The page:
FTX founder Sam Bankman-Fried is warning Congress that his upcoming appearance before the House Financial Services Committee is unlikely to contain many bombshells about how his Bahamas-based cryptocurrency exchange went bankrupt.
In a Twitter Spaces event on Monday, Bankman-Fried said she wanted lawmakers to know that her remote appearance on Tuesday was “going to be frustrating and disappointing in a way, because I wasn’t going to be able to answer questions that I would really like to.” I want power, and frankly, I really should be able to.”
Bankman-Fried, who, along with FTX, is the subject of multiple criminal and civil investigations, declined an invitation from the president of Financial Services. maxine waters (D-Calif.) earlier this month and agreed to testify after she threatened him with a subpoena. The former billionaire and political megadonor had been one of the highest-profile crypto executives in Washington before his company ran aground amid allegations of fraud and mismanagement last month.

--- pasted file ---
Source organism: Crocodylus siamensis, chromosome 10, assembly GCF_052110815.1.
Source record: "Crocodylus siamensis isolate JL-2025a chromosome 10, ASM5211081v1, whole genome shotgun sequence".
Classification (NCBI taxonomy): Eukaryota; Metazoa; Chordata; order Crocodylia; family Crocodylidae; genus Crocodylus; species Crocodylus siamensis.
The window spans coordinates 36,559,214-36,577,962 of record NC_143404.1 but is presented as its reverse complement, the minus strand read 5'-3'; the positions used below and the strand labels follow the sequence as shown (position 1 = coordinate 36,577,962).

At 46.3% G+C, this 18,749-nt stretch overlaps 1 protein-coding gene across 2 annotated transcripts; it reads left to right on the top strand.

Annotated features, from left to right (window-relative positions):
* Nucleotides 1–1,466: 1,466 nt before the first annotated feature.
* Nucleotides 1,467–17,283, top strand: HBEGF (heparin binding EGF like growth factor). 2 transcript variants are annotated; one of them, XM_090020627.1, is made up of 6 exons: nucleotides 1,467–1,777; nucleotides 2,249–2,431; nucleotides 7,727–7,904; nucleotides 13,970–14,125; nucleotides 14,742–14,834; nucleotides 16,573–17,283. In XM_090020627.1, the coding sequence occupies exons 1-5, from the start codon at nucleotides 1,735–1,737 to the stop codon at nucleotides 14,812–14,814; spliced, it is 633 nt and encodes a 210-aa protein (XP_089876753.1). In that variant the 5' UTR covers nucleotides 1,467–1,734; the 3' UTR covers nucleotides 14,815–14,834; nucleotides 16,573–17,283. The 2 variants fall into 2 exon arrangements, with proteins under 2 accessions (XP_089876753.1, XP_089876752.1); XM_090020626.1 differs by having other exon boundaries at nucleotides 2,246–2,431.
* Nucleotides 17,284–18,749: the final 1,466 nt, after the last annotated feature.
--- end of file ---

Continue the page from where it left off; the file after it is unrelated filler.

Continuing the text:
While he has recounted the collapse to various news outlets, he has also repeatedly claimed that his lack of personal access to FTX’s records has made it difficult to answer for the specific failures that contributed to the company’s eventual bankruptcy.
“I wanted to make sure that it was clear to the representatives. waters and [ranking Republican Patrick] McHenry — and to the committee … that they weren’t going to get a lot of the answers they’re looking for by having me testify,” Bankman-Fried said.
FTX’s new CEO and restructuring officer, John Ray III, who is also scheduled to testify Tuesday, has said the magnitude of the company’s lack of corporate controls is “unprecedented”.
Senate Bank President sherrod brown (D-Ohio) and leading Republican Pat Toomey (R-Pa.) have made similar threats, but Bankman-Fried said Monday that she does not expect to testify Wednesday at a Senate hearing covering the FTX debacle.